One aspect of priority setting that presents difficulties is funding requests for individual patients, particularly those based on alleged “exceptionality”.

The terms used in relation to exceptional funding are ill defined and can cause confusion.

When funding is sought for a patient outside established criteria many primary care trusts require three conditions to be met: that the patient has clinical features deviating significantly from the normal range; is likely to benefit more from treatment than other excluded patients; and that the expected benefit competes favourably with other calls on the funding available.

The notion that there has to be a funding process based on exceptionality is hardwired into NHS thinking. “Never say never!” is often cited as a legal rule and has led to commissioners feeling obliged to always leave the door open.

Another possible influence is the fact that clinicians expect to deviate from clinical protocols for patients that do not conform to the group.

“Commissioners are going to have to join forces and work together at a new level - and fast”

There has been an assumption that this should also apply to policy making.

Add a rise in legal threats, and the failure of society to engage in the rationing issue, and you get a mix that has left many a PCT wary of saying no.

Some of us would support a different approach. When developing a commissioning policy for a treatment, decision makers usually strive to consider the complexity of disease behaviour and patient responses. There is always a risk that some evidence or need is missed. When a potential deficit in its policy making comes to the PCT’s attention this should not be ignored.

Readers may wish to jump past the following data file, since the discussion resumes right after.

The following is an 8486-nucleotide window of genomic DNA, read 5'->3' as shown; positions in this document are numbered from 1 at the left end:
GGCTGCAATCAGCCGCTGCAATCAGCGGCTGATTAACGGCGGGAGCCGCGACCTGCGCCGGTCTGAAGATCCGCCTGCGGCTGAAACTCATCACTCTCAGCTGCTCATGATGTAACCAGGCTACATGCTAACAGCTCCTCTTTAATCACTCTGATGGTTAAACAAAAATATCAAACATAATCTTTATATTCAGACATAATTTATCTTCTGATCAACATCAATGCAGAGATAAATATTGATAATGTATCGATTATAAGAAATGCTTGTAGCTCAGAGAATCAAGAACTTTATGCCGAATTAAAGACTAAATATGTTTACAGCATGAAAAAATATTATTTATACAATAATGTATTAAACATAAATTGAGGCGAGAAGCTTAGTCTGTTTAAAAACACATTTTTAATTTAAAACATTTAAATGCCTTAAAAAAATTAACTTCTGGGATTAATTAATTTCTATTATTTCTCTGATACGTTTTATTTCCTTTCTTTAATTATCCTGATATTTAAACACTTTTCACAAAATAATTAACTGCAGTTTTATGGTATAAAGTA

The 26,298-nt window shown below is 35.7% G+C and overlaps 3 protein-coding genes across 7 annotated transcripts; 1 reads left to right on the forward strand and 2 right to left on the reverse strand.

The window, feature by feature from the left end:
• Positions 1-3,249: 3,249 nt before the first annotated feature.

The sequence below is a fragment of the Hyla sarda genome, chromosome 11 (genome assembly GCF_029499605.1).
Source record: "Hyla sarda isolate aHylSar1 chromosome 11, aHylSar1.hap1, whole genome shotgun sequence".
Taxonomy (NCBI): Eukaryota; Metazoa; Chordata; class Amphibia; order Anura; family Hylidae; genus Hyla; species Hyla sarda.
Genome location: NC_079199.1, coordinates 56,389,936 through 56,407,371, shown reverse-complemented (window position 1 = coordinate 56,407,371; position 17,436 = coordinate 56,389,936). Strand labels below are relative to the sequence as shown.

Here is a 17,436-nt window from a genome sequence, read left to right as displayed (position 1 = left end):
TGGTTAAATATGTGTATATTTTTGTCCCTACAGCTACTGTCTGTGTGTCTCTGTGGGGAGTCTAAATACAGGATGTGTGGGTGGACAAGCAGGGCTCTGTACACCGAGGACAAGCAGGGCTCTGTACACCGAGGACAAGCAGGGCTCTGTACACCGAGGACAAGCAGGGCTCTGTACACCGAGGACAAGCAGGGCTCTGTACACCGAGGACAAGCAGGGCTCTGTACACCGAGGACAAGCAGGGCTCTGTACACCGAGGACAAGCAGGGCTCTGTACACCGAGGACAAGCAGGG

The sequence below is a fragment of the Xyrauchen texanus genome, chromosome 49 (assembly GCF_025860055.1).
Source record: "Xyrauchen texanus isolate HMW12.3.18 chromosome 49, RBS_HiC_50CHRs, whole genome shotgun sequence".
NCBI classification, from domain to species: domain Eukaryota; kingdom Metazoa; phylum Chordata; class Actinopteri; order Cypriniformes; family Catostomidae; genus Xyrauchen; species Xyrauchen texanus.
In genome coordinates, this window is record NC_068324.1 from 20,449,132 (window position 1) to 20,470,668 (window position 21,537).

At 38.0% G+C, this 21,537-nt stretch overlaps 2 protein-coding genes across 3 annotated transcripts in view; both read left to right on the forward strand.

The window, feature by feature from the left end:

But decision making at the individual level is not the way to deal with it.

An alternative is to focus debate on the case for changing policy. This is fairer as most individual funding requests actually represent groups of patients. It would also improve coherence as decisions about any group of patients should be made via the service development route.

Such an approach would reduce the workload of the individual funding request panels, leaving them to focus on true outliers. It would also enable the NHS to make more definitive statements about access. An essential counterbalance to this is that policy making would need to become more comprehensive and responsive.

In January, the government launched the NHS constitution. Sadly, the Department of Health has inadvertently embedded some of the worst of current practices into the NHS. A consequence is that the above approach might be impossible to fully implement.

It also exposes PCTs to unnecessary legal risks.

PCTs will always want the option to agree to “exceptions” but the widespread misuse of the term “exceptionality” does not serve commissioners or their communities.

There can be no single definition of the term. PCTs will have to strive for greater detail as to how they assess different types of requests. The way forward is not clear but commissioners are going to have to join forces and work together at a new level - and fast.